CALGARY - Cpl. Mark Fuchko thought his life was over when he lost both of his legs below the knee after he drove over an improvised explosive device in 2008 while on patrol in southern Afghanistan.
Now, at age 27, fitted with a pair of titanium prosthetic legs and living with his family in Calgary, he has shown an amazing resiliency that saw him join several soldiers in a successful climb of Mount Kilimanjaro.
But Fuchko, a member of King's Own Calgary Regiment, found it difficult when he was first transferred from Germany's Landstuhl Regional Medical Centre — the biggest American military hospital in Europe — to Alberta. Suddenly, he was receiving his rehabilitation in a civilian medical facility.
"When I was at another hospital they treated me like I was some idiot who got drunk in a car accident and they didn't have a whole lot of sympathy for me," Fuchko in an interview with The Canadian Press. "That really affected my mindset. It really affected my family and ... it affected the quality of care I thought I was getting."
So something was done.
"The military said, 'OK, we have to get you in an environment where they are kind of used to dealing with these issues and are a lot more sympathetic. You're coming from a war zone back to Canada and that's not easy for anybody.'"
Fuchko, a recipient of the Sacrifice Medal, found what he needed at the Glenrose Rehabilitation Hospital in Edmonton, which has a history of treating wounded soldiers. He also got peer support through the Canadian Forces 'Soldier On' program which encourages rehabilitation through sport.
"We're kind of our own mini subculture where we almost speak a different language. We're a different group and we have a different way of doing things," Fuchko said.
Recognizing the needs of injured soldiers led the University of Alberta to create The Canadian Military and Veterans Chair in Clinical Rehabilitation this year. It's hoped its research will help fill a void in how Canada deals with injured veterans.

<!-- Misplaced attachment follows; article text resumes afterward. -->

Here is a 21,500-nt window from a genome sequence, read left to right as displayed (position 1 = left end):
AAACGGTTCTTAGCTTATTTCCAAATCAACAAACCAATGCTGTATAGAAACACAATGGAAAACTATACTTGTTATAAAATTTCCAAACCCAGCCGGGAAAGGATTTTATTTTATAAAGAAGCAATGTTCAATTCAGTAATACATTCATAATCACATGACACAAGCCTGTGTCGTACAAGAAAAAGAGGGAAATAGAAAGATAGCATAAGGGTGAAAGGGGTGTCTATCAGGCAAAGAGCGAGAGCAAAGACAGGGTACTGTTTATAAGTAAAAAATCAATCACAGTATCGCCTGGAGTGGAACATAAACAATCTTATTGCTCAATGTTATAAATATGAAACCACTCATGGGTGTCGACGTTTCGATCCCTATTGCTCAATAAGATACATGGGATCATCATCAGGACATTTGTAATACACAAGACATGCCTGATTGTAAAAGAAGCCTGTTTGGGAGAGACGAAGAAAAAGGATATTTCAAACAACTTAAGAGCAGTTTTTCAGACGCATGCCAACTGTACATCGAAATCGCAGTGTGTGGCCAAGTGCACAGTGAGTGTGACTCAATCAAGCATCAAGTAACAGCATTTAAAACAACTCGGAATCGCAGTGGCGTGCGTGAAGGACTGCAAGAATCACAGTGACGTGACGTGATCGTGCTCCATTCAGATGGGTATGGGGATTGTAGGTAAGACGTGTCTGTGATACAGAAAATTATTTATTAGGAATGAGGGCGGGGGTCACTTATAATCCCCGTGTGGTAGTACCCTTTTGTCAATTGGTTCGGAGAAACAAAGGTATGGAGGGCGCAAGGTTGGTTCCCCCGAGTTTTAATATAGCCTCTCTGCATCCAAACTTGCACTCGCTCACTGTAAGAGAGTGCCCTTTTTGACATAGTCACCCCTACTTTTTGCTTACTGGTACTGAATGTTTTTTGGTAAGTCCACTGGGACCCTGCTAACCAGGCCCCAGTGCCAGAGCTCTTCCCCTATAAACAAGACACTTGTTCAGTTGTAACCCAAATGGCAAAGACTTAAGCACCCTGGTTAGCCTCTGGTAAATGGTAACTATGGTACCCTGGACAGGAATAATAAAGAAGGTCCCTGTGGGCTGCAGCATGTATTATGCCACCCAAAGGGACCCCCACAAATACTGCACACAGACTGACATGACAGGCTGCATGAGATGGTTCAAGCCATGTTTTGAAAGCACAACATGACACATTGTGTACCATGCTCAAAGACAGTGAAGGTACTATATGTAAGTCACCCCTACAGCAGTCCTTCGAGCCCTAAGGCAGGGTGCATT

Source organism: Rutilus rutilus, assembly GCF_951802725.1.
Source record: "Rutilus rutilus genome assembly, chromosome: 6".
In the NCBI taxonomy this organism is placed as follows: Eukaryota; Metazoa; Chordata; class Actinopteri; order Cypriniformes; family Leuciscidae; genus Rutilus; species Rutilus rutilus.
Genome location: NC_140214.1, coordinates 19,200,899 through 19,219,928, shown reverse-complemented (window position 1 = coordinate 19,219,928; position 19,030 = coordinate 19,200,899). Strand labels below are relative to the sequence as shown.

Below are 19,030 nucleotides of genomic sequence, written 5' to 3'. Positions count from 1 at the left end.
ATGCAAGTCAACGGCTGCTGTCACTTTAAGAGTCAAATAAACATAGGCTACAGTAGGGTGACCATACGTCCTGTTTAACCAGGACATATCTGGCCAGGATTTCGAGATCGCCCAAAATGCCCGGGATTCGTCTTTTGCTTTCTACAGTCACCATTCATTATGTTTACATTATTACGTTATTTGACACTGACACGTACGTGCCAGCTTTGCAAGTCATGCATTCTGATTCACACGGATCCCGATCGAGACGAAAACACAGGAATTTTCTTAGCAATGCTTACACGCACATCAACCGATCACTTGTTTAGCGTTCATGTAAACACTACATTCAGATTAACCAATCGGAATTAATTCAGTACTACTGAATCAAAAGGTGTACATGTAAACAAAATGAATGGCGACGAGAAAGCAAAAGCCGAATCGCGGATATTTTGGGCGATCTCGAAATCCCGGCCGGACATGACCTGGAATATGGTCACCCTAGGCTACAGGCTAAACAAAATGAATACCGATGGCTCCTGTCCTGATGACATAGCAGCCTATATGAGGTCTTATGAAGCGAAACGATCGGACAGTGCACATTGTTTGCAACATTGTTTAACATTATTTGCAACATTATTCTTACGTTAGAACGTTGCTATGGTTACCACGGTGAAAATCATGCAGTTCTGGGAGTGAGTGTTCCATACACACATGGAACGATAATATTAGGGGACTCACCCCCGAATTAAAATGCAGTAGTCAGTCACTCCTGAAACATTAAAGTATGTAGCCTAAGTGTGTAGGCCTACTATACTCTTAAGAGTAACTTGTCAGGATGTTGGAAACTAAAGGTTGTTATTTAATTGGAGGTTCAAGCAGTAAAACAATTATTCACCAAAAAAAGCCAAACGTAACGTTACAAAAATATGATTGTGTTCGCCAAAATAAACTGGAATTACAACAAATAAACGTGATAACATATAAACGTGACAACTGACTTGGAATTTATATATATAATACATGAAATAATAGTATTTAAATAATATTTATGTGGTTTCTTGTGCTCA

"Canada is very typical of most NATO countries in having a publicly funded health-care system. When someone is injured, either during training or when they're serving abroad, they come back to the publicly funded system. It's perfectly appropriate, very high-quality care," explained faculty dean Martin Ferguson-Pell.
In the United States the government created the Department of Veterans Affairs to provide patient care and federal benefits to veterans and their dependants. The American body deals only with military personnel and has also set up research centres across the United States.
"When you go to Walter Reed Medical Center (Bethesda), one thing that immediately strikes you is they're surrounded by other soldiers who are either injured or visiting," said Ferguson-Pell. "There is this saturation of military culture within the hospital setting. That's enormously supportive for those guys because it's what they're used to."
He said that kind of support for Canadian troops is lacking.
"The research we do in Canada is essentially integrated into the great big pot of research funding that we have academics compete for. What we don't have is ring-fenced funding that enables us to focus on particular needs that we have for Canadian Forces veterans and their families."
Ferguson-Pell said public health care tends to treat an injured soldier the same way as someone who has been injured in a construction accident or lost a leg due to diabetes.
Injured veterans facing rehabilitation have different needs.
"Lets face it. A person in the Canadian Forces in many cases is like an elite athlete, a very motivated person, really keen to get back into their former role ... and very keen to get back into action," he said.
The senior research scientist chosen for the new chair is expected to be announced next month and should begin research by next summer. Twenty-six candidates from around the world have applied.
Ferguson-Pell said research could delve into traumatic brain injuries and recovery, combat injuries or advances in prosthetics.